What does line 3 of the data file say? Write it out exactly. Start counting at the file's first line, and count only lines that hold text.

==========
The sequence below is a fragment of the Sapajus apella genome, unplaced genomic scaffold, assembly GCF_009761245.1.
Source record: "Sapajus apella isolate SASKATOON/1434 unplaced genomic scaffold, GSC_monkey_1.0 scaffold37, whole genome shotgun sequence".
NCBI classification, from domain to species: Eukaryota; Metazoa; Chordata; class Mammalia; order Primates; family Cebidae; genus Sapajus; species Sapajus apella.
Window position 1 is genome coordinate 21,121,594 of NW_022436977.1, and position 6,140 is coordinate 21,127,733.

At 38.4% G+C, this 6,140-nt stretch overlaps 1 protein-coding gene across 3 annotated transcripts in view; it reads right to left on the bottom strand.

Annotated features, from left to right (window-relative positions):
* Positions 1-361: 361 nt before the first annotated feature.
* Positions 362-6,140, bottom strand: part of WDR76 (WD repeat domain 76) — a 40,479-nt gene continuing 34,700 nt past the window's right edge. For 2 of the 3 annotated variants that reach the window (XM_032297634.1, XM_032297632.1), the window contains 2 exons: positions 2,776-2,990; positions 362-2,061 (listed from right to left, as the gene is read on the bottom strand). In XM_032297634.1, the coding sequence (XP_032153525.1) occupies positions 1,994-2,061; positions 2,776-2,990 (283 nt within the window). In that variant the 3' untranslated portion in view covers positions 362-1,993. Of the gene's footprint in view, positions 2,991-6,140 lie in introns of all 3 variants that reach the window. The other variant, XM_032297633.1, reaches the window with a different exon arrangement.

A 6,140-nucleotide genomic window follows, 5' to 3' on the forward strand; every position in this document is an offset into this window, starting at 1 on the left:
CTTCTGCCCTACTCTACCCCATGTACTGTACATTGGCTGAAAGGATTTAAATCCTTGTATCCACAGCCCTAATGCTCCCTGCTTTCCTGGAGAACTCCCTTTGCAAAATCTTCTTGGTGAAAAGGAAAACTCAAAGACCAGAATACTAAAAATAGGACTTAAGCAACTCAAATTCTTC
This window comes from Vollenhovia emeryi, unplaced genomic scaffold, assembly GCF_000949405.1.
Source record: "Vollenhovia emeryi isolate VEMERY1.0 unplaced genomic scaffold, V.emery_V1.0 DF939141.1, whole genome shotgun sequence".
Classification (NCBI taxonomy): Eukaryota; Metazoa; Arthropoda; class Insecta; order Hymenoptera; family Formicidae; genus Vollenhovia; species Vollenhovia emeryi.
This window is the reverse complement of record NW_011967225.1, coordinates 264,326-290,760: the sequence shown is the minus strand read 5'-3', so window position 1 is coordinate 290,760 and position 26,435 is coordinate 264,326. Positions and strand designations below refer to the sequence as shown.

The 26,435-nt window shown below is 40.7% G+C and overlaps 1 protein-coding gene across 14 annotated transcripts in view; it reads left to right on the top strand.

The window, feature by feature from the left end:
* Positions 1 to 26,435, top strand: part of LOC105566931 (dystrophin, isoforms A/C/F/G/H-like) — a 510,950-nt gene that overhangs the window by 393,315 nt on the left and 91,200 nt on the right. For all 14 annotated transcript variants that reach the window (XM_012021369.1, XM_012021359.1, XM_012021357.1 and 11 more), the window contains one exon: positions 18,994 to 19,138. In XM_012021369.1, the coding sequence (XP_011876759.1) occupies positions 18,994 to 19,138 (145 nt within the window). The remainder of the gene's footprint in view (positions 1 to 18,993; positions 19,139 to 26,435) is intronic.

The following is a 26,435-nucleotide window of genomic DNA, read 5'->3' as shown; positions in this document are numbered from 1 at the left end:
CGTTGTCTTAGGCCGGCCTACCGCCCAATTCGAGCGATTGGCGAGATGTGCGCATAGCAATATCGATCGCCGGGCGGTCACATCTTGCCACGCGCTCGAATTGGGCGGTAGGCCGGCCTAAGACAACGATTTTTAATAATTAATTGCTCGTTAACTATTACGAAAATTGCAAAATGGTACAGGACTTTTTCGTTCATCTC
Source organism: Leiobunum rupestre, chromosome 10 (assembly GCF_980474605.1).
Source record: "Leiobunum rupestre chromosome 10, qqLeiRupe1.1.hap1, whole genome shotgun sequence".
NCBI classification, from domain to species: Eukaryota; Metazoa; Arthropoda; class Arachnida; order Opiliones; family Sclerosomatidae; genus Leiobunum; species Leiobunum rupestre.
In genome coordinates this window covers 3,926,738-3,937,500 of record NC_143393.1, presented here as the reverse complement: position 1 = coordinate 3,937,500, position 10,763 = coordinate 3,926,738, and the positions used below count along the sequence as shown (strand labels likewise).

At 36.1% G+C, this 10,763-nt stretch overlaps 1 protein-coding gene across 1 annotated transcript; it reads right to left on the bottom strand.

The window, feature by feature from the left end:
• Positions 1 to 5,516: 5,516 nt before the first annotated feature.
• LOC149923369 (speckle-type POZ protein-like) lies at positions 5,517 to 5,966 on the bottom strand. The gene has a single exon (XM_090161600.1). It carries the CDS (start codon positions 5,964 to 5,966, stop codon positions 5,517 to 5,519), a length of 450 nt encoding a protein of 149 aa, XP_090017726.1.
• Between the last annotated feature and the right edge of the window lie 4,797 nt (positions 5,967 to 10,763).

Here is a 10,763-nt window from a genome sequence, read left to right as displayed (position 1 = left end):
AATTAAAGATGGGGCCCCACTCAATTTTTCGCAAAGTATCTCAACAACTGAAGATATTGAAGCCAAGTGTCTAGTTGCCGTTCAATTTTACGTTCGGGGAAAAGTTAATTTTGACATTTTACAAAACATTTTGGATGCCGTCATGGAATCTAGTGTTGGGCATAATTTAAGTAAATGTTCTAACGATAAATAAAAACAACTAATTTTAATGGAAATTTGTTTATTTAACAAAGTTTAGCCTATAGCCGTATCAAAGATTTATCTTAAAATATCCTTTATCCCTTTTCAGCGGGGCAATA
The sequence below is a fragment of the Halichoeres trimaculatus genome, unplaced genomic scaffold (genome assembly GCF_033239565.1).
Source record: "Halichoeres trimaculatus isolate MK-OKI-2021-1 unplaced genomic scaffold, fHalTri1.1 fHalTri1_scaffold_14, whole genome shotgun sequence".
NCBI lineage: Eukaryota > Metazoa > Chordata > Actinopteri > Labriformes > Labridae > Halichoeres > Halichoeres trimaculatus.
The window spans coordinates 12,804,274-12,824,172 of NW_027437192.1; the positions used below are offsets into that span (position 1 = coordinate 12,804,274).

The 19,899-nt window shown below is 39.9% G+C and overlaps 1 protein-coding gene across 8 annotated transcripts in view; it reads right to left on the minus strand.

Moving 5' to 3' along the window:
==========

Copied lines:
NCBI classification, from domain to species: Eukaryota; Metazoa; Chordata; class Mammalia; order Primates; family Cebidae; genus Sapajus; species Sapajus apella.